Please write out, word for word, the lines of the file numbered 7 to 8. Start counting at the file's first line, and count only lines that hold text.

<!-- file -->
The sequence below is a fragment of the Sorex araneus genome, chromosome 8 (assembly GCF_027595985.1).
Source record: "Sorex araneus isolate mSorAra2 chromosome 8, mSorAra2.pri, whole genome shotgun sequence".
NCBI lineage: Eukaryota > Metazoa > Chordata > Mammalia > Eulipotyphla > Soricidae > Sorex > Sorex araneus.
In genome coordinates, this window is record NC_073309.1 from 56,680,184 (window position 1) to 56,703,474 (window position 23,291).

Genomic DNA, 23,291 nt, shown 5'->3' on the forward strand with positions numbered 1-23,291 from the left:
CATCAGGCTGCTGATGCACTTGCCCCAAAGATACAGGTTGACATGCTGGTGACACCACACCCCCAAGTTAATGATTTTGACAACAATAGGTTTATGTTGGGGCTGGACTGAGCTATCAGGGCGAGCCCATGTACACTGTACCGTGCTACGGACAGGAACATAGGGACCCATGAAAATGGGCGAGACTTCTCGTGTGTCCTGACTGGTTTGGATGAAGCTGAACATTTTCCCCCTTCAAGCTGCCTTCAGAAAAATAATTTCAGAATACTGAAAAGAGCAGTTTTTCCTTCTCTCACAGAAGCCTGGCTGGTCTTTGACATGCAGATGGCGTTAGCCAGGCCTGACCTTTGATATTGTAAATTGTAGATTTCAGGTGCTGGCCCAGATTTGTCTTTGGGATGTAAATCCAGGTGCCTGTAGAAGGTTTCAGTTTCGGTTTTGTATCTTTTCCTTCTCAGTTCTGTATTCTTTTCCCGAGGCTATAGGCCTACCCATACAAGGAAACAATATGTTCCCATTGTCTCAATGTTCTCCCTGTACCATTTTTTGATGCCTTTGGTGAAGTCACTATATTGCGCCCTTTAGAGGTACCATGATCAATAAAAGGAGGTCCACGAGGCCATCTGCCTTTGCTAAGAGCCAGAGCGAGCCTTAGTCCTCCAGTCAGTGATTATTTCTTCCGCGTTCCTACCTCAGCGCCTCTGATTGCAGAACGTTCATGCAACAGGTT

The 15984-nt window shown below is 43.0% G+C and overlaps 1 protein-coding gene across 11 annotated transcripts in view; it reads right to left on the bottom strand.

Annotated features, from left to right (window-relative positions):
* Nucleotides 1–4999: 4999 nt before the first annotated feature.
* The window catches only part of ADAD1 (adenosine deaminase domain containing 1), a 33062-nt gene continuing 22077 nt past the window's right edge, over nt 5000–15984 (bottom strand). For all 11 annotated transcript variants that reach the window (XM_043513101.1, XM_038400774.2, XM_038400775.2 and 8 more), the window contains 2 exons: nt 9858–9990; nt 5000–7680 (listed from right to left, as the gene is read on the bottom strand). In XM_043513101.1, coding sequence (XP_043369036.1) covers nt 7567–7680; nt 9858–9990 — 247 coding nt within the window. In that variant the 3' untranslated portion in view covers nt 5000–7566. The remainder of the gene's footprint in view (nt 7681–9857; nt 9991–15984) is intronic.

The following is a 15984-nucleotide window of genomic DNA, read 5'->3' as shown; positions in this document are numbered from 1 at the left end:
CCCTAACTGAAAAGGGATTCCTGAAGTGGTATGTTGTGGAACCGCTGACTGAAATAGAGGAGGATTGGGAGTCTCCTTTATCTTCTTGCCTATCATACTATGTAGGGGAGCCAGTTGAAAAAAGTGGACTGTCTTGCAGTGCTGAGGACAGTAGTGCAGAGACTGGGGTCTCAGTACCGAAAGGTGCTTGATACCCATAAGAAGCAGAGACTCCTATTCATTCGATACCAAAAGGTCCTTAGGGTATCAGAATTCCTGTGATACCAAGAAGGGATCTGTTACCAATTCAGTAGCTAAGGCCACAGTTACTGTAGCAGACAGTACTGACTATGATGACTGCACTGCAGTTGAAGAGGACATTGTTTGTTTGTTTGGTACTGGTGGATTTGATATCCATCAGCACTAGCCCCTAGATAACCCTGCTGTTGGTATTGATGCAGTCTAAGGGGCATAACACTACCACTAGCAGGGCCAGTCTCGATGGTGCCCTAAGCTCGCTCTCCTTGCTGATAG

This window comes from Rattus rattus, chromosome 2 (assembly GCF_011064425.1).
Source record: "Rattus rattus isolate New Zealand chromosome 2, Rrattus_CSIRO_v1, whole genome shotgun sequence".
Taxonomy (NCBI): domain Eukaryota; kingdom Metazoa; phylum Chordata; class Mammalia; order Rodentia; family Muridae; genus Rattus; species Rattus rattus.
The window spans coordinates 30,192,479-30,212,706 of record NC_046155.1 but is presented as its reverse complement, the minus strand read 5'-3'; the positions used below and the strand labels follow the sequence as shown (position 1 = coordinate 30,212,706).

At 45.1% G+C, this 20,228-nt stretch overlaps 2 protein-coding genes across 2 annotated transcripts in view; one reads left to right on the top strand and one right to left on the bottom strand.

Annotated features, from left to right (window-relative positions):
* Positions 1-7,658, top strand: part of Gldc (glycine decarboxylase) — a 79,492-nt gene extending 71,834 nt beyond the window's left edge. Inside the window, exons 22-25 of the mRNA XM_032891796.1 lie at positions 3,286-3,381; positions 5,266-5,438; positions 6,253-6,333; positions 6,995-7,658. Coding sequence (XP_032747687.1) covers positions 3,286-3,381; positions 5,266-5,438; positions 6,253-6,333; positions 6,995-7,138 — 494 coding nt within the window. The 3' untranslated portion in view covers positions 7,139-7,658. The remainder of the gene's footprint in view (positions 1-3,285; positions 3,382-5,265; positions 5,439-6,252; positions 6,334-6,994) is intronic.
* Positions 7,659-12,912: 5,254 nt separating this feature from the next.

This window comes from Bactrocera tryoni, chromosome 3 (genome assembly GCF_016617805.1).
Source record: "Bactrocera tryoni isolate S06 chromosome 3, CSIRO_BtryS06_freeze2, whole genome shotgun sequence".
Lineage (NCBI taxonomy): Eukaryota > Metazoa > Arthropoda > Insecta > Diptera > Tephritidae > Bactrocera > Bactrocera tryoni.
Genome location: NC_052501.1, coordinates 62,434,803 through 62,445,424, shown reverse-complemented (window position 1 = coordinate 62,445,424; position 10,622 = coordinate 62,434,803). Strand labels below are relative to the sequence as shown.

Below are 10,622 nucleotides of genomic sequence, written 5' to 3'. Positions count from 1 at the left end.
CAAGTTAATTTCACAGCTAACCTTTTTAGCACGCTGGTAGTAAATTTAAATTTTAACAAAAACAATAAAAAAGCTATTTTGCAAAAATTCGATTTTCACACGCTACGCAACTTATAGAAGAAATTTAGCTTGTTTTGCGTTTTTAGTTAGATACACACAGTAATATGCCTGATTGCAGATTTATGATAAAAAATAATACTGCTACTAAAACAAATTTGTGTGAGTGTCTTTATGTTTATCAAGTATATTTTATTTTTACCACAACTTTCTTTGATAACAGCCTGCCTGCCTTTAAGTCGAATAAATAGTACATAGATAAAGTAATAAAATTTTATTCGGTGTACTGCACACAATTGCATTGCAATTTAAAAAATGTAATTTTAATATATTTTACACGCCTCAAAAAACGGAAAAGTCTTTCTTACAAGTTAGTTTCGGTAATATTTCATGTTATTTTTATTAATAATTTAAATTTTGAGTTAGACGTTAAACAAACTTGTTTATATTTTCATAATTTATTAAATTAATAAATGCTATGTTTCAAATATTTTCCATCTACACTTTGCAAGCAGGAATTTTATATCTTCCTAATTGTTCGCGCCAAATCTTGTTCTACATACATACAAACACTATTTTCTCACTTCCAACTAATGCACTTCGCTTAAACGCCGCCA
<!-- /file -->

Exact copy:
The 15984-nt window shown below is 43.0% G+C and overlaps 1 protein-coding gene across 11 annotated transcripts in view; it reads right to left on the bottom strand.

Annotated features, from left to right (window-relative positions):